Torched Earth

When I’m feeling cheap, which has happened a lot lately, I shop at Asda. (I know, I know, but they’re all bad in their own ways.) The most pleasant way there, not that there is a great deal of choice in routes, is down Clive Lane, which is marked on maps, though it’s really a back alley between Clive Street and the railway, and its few doors open to pocket gardens and garages. Maybe it justifies having a name because a handful of these appear to be commercial, not that they stretch to anything as dignified as name signs. A few weeks ago, I was walking down there and the way was blocked with vehicles. This doesn’t usually happen as it’s not neighbourly to bar egress to someone’s house. As I approached I realised that the main culprit was an ancient, almost antique car, which four people started to push out of the way. Once I got through, I found I’d strayed onto a film set centred round a lock up which could give a bad name to dilapidation. The car was heaved into a side street (not for my benefit; they’d clearly done with it), people stood behind cameras and lights, and others sat in folding chairs. The nearest one said something – he had an American accent and I recognised him. The last time I’d seen him was on a YouTube video where he sang Springtime for Hitler. I thought about mentioning this, but I realised that it was probably a lot more recent for me than for him. So I said nothing, looked about a bit and went on.

He was, of course, John Barrowman, and he seems like a very nice guy. So it pains and embarrasses to totally agree with Justin: Torchwood sucks. It sucks in lots of ways. Russell T Davies and co-writers may be willing you to suspend your disbelief, but they aren’t helping at all. Their opening episode had ‘opening episode’ all over it; so much for starting in media res. Yet while explaining some things, the interesting thing, the thing most viewers wanted to know wasn’t explained at all. How did Captain Jack Harkness, last seen being killed by a Dalek, travel back to the 21st century and wind up heading a secret British organisation? How did he find his retro RAF overcoat again? More interestingly, why has he retained that superficial charm which fitted him as a conman and a Doctor Who travelling companion, but not as a whatever the hell he is. I know people in call centres who are less stressed than a guy whose job is being target practice for homicidal aliens.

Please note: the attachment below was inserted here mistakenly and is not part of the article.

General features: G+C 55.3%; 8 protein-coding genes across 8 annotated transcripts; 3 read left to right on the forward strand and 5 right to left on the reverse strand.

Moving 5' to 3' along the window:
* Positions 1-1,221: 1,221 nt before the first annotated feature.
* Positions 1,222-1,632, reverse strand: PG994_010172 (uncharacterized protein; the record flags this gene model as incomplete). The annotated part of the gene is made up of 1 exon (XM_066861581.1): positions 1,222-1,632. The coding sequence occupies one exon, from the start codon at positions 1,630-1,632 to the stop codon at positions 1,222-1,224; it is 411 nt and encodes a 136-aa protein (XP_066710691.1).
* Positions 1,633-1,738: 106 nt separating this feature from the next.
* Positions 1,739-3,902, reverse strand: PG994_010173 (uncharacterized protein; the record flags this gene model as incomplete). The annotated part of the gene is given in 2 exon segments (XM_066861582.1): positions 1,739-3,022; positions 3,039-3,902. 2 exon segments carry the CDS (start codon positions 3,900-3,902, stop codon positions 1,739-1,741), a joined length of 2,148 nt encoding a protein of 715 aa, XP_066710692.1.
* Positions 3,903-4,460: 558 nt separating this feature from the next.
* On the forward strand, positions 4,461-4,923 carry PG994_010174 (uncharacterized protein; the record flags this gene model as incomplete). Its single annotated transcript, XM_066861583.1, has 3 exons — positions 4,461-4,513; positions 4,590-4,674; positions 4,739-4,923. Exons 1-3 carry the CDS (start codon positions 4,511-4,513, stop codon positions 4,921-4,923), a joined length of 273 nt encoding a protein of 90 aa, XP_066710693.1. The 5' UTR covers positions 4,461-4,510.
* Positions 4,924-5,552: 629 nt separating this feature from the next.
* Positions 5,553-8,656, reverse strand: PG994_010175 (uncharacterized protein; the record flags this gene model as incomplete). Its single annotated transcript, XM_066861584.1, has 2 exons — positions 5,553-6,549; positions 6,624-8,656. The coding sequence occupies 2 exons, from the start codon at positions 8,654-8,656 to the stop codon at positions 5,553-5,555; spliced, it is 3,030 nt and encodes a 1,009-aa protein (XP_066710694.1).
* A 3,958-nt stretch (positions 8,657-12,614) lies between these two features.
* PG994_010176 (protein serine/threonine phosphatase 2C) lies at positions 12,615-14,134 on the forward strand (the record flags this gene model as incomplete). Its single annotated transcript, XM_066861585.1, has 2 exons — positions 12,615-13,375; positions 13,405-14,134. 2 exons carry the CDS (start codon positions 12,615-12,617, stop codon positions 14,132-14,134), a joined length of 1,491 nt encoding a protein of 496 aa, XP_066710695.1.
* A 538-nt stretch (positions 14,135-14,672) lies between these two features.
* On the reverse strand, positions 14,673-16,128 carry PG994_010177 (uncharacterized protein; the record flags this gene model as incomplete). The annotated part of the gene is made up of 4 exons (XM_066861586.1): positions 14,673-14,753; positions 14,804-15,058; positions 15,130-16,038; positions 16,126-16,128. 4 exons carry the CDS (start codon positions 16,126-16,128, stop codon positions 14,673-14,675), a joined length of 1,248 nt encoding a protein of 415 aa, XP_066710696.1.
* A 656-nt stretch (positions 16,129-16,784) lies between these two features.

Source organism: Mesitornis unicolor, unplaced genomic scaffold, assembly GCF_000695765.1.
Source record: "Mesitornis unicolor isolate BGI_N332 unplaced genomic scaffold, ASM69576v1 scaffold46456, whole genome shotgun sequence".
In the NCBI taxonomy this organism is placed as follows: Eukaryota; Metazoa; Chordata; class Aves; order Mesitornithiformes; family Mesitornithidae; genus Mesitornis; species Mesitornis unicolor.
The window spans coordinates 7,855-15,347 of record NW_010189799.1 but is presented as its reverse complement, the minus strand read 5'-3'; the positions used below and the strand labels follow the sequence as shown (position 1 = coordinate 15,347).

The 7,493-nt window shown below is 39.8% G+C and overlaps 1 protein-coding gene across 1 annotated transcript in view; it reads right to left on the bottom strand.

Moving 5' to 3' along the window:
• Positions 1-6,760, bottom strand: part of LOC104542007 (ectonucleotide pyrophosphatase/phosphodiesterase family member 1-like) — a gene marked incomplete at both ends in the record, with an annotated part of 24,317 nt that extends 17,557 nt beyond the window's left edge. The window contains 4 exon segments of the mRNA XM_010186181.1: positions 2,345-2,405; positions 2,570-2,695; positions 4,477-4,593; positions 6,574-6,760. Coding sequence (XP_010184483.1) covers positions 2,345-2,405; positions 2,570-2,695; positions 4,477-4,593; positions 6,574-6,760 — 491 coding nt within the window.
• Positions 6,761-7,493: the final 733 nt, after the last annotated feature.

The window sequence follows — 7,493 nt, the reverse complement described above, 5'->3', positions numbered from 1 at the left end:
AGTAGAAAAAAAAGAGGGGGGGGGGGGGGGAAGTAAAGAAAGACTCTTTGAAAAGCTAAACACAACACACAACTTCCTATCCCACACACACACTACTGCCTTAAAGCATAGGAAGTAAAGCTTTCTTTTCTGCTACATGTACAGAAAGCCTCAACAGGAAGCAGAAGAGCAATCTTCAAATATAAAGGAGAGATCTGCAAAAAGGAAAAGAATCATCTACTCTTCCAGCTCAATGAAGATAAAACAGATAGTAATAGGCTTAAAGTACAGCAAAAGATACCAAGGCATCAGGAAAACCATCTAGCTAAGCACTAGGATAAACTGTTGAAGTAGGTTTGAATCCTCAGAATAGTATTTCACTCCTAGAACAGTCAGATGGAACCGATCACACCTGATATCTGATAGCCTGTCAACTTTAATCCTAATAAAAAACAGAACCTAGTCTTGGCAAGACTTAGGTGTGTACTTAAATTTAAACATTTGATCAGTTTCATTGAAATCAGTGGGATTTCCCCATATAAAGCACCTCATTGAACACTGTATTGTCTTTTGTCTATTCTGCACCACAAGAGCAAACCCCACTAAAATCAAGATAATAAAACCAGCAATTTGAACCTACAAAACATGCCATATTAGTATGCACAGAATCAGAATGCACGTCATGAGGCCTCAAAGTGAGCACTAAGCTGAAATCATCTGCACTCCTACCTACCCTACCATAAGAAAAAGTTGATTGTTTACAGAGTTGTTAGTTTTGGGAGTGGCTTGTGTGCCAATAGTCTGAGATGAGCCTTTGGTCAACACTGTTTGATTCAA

Apparently, having died once, Harkness can’t die again. It’s remarkable just how much that statement bores me. If he can’t die, well, he’s going to get shot or crushed or something every week and he survivies. Captain Scarlett couldn’t die either. On the other hand, he was for five-year-olds. I like my science fiction to be as materialist as me; and that’s very. When he rose up after being shot in the head, my first thought, honestly, was So how does he remember stuff, because memory is physical reorganisation of the brain, just like a bullet but on a more subtle scale.